Always consult the Owners Manuals first.
Note: the wiki is currently being updated with information about the FM3.
Tone Match block
- 1 Available on which products
- 2 Channels or X/Y switching
- 3 What is Tone Matching
- 4 Tone Matching versus IRs
- 5 Tone Matching with the Axe-Fx III
- 6 Amp Matching
- 7 Tone Match resolution
- 8 Export Tone Match as an IR
- 9 Copy Tone Match data between presets
- 10 Interpret the Tone Match diagram on an Axe-Fx II
- 11 Use Tone Matching to create an acoustic simulation
- 12 Parameters
- 13 Amp Matching template
- 14 Tone Matches by forum members
Available on which products
- Axe-Fx III: yes
- FM3: no
- Axe-Fx II: yes
- FX8: no
- AX8: no
Channels or X/Y switching
- Axe-Fx III: no
- Axe-Fx II: no
What is Tone Matching
Tone Matching matches the sound of a preset (Tone Match block) to the sound of a real amp, a recording or another device, by analyzing the difference between a “reference" signal and the sound of a starting point preset (“local” signal). The term "Tone Match" or "Offline" is used to describe the process of matching a recorded tone (CD-track, mp3, YouTube video etc.). The term "Amp Match" or "Live" is used to describe the process of matching the tone of a real amp.
Tone Matching is always mono.
"The biggest source of inaccuracy in our modeling is the fact that the speaker impedance is unknown. For each model we assume an impedance based on the speaker that is likely to be used with the amp. Even then impedance will vary from speaker-to-speaker. The difference between the assumed impedance and the actual impedance is small but audible. Tone Matching will correct this error. The amp controls will still behave the same and match up with the actual amp well." source
About the difference with the "EQ matching" feature in several audio software applications:
"Pretty much the same thing." source
"You have to be careful with tone matches. Matching a recording is an art-form. Matching an amp is easy." source
"Pink noise is a better source than white noise. And playing your guitar is better still." source
Tools and information:
- Tone Match manuals
- Cliff's PowerPoint presentation
- Cooper Carter's tutorial
- Tone Matching an acoustic guitar, by Cooper Carter
- Tone Matching Strategies, by Leon Todd
Tone Matching versus IRs
"Tone Matching is a nifty feature and certainly useful but you'll get far more satisfaction by concentrating on capturing good IRs. The single most important aspect of recording guitar amps is micing the amp. Therefore the single most important aspect of using your Axe-Fx is the IR. People are too hung up on "matching" or "profiling" an amp but fail to realize that when you are doing that you are basically capturing an IR. If you capture the IR separately now you have an IR that is fully separated from the amp and therefore can be used with all models. Matching and profiling cannot mathematically separate the amp's frequency response from the cabinet frequency response. Once you do this you'll be surprised at how accurate the amp models are. I do this all the time and find Tone Matching is unnecessary now (in fact many of the amp models have had their built-in matching data removed in the latest firmware). Any differences between the model and the real amp are so minuscule as to be immaterial. A little tweak of the tone stack or EQ is usually enough to remove and differences. Besides, once you get into mixing you'll realize that you'll be applying EQ anyways so tiny differences in EQ are irrelevant. Moving the mic just a small amount drastically changes the sound. The best producers have mastered micing. You can only fix so much via EQ since EQ is essentially painting with a broad brush where mic technique is akin to using a fine-point brush." source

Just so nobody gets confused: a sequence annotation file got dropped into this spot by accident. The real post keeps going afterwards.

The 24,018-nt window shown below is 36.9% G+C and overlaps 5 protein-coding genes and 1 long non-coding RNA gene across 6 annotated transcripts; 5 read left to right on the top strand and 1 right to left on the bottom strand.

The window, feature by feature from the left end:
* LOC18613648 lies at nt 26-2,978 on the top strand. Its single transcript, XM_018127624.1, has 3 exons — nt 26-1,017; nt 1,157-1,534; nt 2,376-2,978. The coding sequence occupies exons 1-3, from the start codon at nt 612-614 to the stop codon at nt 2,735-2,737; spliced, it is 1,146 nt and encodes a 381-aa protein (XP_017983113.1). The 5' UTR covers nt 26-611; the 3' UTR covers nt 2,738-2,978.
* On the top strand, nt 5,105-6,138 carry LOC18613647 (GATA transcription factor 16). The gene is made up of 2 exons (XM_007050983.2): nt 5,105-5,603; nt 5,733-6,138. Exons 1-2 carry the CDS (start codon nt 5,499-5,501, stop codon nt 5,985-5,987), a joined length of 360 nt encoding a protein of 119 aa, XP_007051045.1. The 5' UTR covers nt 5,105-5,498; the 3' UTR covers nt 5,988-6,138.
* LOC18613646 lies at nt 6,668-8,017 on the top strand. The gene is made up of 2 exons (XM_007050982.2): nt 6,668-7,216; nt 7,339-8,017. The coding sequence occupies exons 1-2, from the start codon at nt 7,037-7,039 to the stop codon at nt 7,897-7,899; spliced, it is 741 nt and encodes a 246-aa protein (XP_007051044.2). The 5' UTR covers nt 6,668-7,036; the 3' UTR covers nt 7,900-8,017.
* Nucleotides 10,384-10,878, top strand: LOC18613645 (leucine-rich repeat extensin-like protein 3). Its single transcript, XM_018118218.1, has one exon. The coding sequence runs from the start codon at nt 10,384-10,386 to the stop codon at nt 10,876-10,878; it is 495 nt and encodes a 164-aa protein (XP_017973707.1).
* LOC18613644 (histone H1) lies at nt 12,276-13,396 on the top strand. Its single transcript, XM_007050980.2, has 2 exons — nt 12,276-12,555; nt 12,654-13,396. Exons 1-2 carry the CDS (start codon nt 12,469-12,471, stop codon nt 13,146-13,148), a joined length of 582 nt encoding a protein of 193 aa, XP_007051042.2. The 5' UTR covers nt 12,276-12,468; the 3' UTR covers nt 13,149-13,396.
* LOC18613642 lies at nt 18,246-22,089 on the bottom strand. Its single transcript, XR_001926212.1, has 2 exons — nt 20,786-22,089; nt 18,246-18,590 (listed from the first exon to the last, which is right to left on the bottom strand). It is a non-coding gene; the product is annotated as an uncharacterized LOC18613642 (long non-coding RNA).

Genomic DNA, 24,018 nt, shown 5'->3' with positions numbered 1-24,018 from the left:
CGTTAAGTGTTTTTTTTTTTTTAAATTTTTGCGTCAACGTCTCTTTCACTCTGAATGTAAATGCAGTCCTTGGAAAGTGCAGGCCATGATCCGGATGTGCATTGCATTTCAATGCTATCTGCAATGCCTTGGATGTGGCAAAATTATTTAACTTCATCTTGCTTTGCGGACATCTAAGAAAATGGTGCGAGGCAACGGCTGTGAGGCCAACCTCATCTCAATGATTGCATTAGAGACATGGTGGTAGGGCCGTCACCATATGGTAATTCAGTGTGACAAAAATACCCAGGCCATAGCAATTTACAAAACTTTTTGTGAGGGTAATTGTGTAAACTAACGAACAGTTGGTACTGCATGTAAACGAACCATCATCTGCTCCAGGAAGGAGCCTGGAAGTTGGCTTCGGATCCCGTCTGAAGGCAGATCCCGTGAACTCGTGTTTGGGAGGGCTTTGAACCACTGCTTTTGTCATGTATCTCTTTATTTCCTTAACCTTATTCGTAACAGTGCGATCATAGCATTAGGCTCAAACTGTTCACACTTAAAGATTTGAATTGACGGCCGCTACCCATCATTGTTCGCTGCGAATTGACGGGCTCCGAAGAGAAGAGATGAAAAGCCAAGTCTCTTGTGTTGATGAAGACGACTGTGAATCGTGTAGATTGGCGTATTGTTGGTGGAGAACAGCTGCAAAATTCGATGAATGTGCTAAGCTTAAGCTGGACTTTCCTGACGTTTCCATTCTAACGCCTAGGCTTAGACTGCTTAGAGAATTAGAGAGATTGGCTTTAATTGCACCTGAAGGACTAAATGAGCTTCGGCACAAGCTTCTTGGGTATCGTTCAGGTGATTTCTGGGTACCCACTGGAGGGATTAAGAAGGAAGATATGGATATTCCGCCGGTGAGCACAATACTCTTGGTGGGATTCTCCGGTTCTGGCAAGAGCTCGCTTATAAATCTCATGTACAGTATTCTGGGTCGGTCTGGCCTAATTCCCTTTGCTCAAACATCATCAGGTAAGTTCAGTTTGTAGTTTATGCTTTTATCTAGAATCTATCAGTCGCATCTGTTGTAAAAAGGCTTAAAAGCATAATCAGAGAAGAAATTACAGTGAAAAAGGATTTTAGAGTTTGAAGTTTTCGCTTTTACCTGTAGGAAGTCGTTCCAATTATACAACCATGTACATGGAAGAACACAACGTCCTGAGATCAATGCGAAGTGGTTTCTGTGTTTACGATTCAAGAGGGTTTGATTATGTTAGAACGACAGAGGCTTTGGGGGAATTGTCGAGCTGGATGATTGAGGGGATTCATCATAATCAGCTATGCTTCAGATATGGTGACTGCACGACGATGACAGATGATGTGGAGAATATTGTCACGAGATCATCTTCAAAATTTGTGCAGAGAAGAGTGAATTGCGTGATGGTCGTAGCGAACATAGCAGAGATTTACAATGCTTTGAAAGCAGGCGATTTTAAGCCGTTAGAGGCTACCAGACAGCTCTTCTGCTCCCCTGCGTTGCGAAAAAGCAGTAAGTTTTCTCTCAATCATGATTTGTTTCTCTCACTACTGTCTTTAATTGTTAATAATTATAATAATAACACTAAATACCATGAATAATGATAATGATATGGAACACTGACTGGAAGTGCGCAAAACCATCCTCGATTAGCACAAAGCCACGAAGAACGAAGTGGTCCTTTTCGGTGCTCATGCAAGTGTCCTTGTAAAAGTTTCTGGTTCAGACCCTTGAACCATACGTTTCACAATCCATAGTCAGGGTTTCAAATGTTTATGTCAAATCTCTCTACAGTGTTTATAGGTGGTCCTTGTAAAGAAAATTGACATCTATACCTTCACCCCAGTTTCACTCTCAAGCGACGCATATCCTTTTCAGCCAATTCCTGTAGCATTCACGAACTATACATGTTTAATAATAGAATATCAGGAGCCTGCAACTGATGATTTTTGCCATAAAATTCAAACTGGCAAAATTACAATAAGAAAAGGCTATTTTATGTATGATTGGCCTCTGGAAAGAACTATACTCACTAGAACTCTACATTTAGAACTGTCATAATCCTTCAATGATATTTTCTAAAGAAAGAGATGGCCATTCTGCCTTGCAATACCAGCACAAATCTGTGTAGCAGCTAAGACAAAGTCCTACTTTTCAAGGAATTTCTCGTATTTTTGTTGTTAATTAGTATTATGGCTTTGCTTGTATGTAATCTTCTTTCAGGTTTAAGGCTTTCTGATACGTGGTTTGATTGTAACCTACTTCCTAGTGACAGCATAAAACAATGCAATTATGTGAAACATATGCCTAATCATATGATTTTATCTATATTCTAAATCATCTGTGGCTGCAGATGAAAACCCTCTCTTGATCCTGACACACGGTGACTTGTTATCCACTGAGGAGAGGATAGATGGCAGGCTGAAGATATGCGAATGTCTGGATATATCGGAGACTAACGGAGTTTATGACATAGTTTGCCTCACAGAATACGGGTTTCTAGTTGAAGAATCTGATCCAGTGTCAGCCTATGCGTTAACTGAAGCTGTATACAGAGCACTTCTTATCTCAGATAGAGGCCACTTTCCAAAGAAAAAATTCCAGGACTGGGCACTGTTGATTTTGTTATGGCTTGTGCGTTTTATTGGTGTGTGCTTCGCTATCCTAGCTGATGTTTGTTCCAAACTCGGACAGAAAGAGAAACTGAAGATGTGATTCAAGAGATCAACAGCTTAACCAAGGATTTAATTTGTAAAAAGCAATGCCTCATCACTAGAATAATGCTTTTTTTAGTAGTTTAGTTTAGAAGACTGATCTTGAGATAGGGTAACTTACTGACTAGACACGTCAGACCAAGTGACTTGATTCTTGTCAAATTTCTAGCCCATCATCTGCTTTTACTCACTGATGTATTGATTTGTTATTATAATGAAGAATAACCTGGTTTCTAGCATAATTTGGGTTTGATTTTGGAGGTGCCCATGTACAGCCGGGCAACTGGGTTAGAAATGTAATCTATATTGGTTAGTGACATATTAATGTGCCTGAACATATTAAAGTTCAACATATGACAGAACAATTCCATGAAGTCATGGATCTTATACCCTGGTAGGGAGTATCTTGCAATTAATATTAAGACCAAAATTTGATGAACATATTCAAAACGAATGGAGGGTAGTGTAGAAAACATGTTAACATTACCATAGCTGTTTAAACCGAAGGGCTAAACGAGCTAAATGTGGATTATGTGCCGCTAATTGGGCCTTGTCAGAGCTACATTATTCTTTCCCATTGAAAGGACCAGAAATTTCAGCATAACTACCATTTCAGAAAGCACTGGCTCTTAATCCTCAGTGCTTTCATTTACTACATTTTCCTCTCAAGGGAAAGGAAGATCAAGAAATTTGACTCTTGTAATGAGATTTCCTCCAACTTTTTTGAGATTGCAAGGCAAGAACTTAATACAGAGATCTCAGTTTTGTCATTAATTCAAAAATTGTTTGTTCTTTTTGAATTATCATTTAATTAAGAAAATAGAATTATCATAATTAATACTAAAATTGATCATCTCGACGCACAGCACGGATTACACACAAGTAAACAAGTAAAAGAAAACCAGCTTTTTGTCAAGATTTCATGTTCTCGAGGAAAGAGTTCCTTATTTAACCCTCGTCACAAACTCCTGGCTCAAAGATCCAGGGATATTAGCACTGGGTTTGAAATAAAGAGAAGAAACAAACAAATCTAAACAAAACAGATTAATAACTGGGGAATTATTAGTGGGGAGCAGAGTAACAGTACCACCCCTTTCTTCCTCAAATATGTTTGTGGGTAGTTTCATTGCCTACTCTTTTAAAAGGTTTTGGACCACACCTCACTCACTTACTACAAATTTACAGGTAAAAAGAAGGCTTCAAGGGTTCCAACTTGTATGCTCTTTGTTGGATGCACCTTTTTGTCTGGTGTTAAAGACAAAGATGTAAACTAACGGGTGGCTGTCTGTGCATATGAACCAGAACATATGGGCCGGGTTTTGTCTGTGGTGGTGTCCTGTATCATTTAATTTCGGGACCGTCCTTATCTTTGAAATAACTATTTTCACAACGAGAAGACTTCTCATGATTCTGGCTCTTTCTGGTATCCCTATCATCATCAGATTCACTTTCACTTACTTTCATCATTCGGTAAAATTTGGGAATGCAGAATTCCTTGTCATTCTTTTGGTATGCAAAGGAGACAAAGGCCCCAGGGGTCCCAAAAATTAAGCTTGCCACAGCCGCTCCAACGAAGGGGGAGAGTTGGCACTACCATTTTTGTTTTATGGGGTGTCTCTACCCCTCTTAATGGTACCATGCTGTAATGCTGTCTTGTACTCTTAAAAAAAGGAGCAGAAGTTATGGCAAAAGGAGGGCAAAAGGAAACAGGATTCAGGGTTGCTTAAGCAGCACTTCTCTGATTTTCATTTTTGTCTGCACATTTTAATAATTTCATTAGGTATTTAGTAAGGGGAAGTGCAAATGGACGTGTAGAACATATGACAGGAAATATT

Tone Matching with the Axe-Fx III
"It was totally rewritten and it works great. Controls are roughly the same but all new code." source
"I use it mainly for amp matching. Easy-peazy for that. Send Output 3 to the input of the amp being matched. Connect the mic preamp to any of the inputs and select that input as the Reference Source. Press "Start Both" and play for a bit. Press "Match". Done." source
A Tone Match block from the Axe-Fx II cannot be directly imported into the Axe-Fx III. To get the data into the Axe-Fx III, export the TM to an IR or WAV file. AlGrenadine explains how
"Amp Matching" refers to the use of Tone Matching to match the tone of a real amp.
"There is NO substitute for shooting an IR of the cab. IMO, this is the single most important thing you can do. Everything else is attempting to learn the cab IR through an indirect method and then you have inseparability. If you shoot the IR then do a Tone Match you can change the cab after or do another IR with a different mic or mic position and your matching data is still valid." source
Here's a step-by-step guide to match an amp with the Axe-Fx II, by Fractal Audio (source). The guide assumes you have obtained an IR of the cabinet being used.
- Connect the guitar to the input of the Axe-Fx II.
- Connect Output 2 Left to the input of the amplifier being matched.
- Connect the output of the amp to the speaker.
- Connect the mic to a preamp. Connect the preamp output to Input 2 Left.
- In I/O > AUDIO set the following: